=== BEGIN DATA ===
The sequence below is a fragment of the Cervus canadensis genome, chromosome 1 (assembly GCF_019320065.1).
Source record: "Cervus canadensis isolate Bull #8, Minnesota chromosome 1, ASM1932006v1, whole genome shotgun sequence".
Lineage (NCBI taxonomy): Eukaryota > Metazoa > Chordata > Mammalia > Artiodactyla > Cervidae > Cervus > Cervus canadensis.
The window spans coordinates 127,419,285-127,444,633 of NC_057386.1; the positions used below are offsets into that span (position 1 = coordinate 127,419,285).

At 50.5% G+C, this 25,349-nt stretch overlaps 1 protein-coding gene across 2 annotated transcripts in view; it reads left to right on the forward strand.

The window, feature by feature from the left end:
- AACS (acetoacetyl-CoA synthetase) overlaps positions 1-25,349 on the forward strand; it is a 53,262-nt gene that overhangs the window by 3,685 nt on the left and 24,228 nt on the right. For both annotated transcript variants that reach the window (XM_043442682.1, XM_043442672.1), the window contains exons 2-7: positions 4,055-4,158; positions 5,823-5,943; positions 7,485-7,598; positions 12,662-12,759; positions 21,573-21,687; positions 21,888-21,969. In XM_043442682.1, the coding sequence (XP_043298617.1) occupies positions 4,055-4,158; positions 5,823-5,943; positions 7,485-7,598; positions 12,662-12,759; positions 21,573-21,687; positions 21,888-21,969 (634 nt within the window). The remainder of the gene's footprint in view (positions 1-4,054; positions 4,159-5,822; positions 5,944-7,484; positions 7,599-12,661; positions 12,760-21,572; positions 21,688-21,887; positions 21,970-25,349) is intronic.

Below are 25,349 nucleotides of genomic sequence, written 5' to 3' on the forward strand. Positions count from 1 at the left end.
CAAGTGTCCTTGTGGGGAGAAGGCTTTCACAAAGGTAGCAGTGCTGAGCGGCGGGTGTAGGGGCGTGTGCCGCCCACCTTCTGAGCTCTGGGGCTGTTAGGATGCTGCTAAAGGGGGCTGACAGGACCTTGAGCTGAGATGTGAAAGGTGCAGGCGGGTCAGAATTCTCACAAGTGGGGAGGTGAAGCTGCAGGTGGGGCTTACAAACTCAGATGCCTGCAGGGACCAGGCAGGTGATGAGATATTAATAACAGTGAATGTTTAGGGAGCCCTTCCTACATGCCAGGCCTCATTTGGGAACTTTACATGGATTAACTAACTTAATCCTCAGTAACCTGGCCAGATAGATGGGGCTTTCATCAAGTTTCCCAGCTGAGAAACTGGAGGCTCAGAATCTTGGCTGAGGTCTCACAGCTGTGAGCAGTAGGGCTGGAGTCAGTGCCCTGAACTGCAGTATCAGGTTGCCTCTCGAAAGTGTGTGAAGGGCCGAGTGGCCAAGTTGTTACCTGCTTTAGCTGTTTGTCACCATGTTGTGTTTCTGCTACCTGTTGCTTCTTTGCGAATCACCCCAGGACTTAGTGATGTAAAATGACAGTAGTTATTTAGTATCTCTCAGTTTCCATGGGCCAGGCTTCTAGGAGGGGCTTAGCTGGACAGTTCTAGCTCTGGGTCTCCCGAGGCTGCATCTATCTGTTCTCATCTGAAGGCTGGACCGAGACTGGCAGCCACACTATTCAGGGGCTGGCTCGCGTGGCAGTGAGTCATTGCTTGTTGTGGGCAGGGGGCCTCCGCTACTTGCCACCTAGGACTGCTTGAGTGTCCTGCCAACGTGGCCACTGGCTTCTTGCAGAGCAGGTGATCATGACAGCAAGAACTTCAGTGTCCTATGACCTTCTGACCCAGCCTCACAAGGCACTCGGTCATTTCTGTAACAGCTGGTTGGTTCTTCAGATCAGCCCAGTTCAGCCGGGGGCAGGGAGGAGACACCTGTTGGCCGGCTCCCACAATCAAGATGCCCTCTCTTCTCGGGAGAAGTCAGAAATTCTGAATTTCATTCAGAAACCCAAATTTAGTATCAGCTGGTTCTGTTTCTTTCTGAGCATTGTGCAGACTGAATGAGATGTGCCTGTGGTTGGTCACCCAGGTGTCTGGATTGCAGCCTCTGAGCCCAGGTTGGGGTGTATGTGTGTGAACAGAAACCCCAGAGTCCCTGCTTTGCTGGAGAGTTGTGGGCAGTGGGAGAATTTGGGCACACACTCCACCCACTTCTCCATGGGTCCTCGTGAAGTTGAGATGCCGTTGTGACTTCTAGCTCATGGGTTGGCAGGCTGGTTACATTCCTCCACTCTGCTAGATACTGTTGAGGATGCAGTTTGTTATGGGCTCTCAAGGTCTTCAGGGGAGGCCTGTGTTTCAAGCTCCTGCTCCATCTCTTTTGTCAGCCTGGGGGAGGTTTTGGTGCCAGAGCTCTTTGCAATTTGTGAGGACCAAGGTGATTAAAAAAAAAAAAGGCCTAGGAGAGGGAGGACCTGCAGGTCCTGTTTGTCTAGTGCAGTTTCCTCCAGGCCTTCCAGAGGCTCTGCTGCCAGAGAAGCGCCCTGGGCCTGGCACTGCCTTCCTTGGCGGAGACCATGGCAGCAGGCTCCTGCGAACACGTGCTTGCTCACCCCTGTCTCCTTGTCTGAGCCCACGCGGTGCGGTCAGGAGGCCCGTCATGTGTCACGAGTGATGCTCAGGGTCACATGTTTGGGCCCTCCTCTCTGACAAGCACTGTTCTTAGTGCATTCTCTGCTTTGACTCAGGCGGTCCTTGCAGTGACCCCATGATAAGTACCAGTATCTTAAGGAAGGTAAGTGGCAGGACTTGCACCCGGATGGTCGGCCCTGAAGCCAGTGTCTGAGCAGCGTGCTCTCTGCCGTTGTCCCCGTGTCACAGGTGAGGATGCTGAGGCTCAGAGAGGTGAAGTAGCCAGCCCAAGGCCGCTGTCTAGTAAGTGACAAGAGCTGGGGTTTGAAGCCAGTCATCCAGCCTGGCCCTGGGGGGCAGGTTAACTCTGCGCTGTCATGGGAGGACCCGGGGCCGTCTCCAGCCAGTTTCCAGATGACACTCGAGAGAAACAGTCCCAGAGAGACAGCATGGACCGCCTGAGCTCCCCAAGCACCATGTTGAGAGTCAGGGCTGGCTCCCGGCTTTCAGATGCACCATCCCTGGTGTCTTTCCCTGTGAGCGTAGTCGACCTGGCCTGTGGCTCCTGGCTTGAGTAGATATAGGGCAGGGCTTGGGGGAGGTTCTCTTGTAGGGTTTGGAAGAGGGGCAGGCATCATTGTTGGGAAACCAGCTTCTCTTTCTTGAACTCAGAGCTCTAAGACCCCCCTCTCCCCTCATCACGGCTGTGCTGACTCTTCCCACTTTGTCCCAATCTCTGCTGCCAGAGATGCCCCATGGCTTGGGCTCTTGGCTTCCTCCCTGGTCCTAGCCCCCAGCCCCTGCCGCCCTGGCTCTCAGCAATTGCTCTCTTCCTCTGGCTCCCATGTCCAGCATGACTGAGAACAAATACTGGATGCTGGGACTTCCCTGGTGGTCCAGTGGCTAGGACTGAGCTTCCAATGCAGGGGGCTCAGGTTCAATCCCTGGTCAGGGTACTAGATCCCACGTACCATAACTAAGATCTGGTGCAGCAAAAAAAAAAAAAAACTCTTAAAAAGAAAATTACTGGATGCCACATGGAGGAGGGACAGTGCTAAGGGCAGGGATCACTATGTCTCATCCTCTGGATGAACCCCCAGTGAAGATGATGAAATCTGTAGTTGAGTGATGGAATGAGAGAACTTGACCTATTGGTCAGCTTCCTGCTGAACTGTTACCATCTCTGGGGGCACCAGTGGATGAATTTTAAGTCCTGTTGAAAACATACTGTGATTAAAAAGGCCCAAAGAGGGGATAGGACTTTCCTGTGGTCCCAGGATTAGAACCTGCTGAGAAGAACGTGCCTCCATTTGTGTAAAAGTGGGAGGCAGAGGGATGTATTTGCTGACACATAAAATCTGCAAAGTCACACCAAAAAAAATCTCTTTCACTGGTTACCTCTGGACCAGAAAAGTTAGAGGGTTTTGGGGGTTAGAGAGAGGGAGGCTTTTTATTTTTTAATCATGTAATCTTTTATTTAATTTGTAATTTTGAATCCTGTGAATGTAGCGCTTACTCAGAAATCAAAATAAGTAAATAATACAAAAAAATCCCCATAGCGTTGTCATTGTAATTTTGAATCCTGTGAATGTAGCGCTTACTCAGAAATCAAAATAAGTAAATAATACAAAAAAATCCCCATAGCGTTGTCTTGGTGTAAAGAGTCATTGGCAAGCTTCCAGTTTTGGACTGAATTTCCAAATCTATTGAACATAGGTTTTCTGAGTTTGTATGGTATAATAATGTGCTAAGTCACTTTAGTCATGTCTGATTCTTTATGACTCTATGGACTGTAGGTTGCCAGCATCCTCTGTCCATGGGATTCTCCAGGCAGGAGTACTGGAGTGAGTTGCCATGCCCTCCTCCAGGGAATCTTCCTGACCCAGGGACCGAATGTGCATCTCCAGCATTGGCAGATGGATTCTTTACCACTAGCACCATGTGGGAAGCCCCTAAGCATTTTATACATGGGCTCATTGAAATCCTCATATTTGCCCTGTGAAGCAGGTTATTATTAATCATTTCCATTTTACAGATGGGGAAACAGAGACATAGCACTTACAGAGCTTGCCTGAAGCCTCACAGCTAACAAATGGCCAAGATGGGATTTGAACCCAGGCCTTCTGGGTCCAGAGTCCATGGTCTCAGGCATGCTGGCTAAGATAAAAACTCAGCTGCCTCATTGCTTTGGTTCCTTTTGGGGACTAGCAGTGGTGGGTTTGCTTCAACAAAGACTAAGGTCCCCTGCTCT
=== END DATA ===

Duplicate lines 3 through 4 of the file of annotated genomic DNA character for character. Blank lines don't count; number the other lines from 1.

Lineage (NCBI taxonomy): Eukaryota > Metazoa > Chordata > Mammalia > Artiodactyla > Cervidae > Cervus > Cervus canadensis.
The window spans coordinates 127,419,285-127,444,633 of NC_057386.1; the positions used below are offsets into that span (position 1 = coordinate 127,419,285).